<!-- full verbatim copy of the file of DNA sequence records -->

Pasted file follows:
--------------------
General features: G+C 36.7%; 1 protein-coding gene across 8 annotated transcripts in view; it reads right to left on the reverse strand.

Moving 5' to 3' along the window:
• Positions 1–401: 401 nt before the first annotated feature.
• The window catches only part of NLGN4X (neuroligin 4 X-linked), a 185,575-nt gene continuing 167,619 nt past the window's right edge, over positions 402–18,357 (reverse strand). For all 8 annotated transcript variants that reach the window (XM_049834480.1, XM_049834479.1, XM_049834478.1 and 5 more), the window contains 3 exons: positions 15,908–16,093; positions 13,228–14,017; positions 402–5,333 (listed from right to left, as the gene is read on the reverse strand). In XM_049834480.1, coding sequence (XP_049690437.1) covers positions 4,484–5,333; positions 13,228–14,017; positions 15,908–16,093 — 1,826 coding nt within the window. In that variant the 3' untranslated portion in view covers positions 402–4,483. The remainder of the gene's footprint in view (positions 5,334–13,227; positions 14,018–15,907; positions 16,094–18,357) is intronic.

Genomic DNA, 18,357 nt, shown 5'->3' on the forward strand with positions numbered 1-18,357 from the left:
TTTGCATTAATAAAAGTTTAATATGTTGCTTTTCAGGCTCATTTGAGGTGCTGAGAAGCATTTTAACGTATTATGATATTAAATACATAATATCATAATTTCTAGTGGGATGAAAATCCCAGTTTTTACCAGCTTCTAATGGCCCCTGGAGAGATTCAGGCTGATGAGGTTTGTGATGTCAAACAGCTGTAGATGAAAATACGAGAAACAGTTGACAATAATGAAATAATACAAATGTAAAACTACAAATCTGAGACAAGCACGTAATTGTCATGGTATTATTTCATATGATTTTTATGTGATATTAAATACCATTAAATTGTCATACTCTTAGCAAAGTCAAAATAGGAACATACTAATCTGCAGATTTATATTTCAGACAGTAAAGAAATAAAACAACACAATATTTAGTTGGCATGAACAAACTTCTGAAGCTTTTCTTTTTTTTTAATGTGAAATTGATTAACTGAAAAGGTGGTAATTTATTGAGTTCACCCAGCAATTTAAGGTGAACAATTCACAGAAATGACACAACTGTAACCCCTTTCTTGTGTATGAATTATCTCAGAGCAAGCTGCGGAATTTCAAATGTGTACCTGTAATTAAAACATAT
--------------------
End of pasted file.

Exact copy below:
General features: G+C 36.7%; 1 protein-coding gene across 8 annotated transcripts in view; it reads right to left on the reverse strand.

Moving 5' to 3' along the window:
• Positions 1–401: 401 nt before the first annotated feature.
• The window catches only part of NLGN4X (neuroligin 4 X-linked), a 185,575-nt gene continuing 167,619 nt past the window's right edge, over positions 402–18,357 (reverse strand). For all 8 annotated transcript variants that reach the window (XM_049834480.1, XM_049834479.1, XM_049834478.1 and 5 more), the window contains 3 exons: positions 15,908–16,093; positions 13,228–14,017; positions 402–5,333 (listed from right to left, as the gene is read on the reverse strand). In XM_049834480.1, coding sequence (XP_049690437.1) covers positions 4,484–5,333; positions 13,228–14,017; positions 15,908–16,093 — 1,826 coding nt within the window. In that variant the 3' untranslated portion in view covers positions 402–4,483. The remainder of the gene's footprint in view (positions 5,334–13,227; positions 14,018–15,907; positions 16,094–18,357) is intronic.

Genomic DNA, 18,357 nt, shown 5'->3' on the forward strand with positions numbered 1-18,357 from the left:
TTTGCATTAATAAAAGTTTAATATGTTGCTTTTCAGGCTCATTTGAGGTGCTGAGAAGCATTTTAACGTATTATGATATTAAATACATAATATCATAATTTCTAGTGGGATGAAAATCCCAGTTTTTACCAGCTTCTAATGGCCCCTGGAGAGATTCAGGCTGATGAGGTTTGTGATGTCAAACAGCTGTAGATGAAAATACGAGAAACAGTTGACAATAATGAAATAATACAAATGTAAAACTACAAATCTGAGACAAGCACGTAATTGTCATGGTATTATTTCATATGATTTTTATGTGATATTAAATACCATTAAATTGTCATACTCTTAGCAAAGTCAAAATAGGAACATACTAATCTGCAGATTTATATTTCAGACAGTAAAGAAATAAAACAACACAATATTTAGTTGGCATGAACAAACTTCTGAAGCTTTTCTTTTTTTTTAATGTGAAATTGATTAACTGAAAAGGTGGTAATTTATTGAGTTCACCCAGCAATTTAAGGTGAACAATTCACAGAAATGACACAACTGTAACCCCTTTCTTGTGTATGAATTATCTCAGAGCAAGCTGCGGAATTTCAAATGTGTACCTGTAATTAAAACATAT